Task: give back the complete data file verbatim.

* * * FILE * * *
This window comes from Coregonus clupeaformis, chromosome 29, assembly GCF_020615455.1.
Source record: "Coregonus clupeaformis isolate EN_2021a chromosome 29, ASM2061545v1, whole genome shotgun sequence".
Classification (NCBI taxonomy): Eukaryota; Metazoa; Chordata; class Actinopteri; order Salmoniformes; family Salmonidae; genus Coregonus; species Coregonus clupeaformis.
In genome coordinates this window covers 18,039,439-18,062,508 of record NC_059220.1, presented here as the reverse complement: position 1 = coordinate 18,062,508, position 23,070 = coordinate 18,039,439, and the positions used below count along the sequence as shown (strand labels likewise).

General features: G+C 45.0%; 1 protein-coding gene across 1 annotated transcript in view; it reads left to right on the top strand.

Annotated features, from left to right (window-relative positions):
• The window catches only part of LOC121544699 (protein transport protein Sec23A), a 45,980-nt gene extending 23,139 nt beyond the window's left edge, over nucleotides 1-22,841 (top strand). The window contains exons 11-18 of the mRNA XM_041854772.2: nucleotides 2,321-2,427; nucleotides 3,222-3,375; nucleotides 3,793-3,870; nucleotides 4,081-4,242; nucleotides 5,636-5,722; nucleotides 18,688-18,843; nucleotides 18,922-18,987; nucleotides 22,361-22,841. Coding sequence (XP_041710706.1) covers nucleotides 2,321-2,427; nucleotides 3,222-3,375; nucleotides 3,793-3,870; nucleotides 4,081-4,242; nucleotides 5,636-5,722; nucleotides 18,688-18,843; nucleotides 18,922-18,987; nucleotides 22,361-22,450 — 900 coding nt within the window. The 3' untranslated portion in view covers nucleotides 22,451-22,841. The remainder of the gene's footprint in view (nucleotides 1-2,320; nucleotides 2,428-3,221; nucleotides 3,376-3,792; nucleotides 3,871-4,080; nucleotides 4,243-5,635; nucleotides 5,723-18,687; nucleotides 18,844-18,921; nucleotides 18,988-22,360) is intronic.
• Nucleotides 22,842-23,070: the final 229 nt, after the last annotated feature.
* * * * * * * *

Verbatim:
This window comes from Coregonus clupeaformis, chromosome 29, assembly GCF_020615455.1.
Source record: "Coregonus clupeaformis isolate EN_2021a chromosome 29, ASM2061545v1, whole genome shotgun sequence".
Classification (NCBI taxonomy): Eukaryota; Metazoa; Chordata; class Actinopteri; order Salmoniformes; family Salmonidae; genus Coregonus; species Coregonus clupeaformis.
In genome coordinates this window covers 18,039,439-18,062,508 of record NC_059220.1, presented here as the reverse complement: position 1 = coordinate 18,062,508, position 23,070 = coordinate 18,039,439, and the positions used below count along the sequence as shown (strand labels likewise).

General features: G+C 45.0%; 1 protein-coding gene across 1 annotated transcript in view; it reads left to right on the top strand.

Annotated features, from left to right (window-relative positions):
• The window catches only part of LOC121544699 (protein transport protein Sec23A), a 45,980-nt gene extending 23,139 nt beyond the window's left edge, over nucleotides 1-22,841 (top strand). The window contains exons 11-18 of the mRNA XM_041854772.2: nucleotides 2,321-2,427; nucleotides 3,222-3,375; nucleotides 3,793-3,870; nucleotides 4,081-4,242; nucleotides 5,636-5,722; nucleotides 18,688-18,843; nucleotides 18,922-18,987; nucleotides 22,361-22,841. Coding sequence (XP_041710706.1) covers nucleotides 2,321-2,427; nucleotides 3,222-3,375; nucleotides 3,793-3,870; nucleotides 4,081-4,242; nucleotides 5,636-5,722; nucleotides 18,688-18,843; nucleotides 18,922-18,987; nucleotides 22,361-22,450 — 900 coding nt within the window. The 3' untranslated portion in view covers nucleotides 22,451-22,841. The remainder of the gene's footprint in view (nucleotides 1-2,320; nucleotides 2,428-3,221; nucleotides 3,376-3,792; nucleotides 3,871-4,080; nucleotides 4,243-5,635; nucleotides 5,723-18,687; nucleotides 18,844-18,921; nucleotides 18,988-22,360) is intronic.
• Nucleotides 22,842-23,070: the final 229 nt, after the last annotated feature.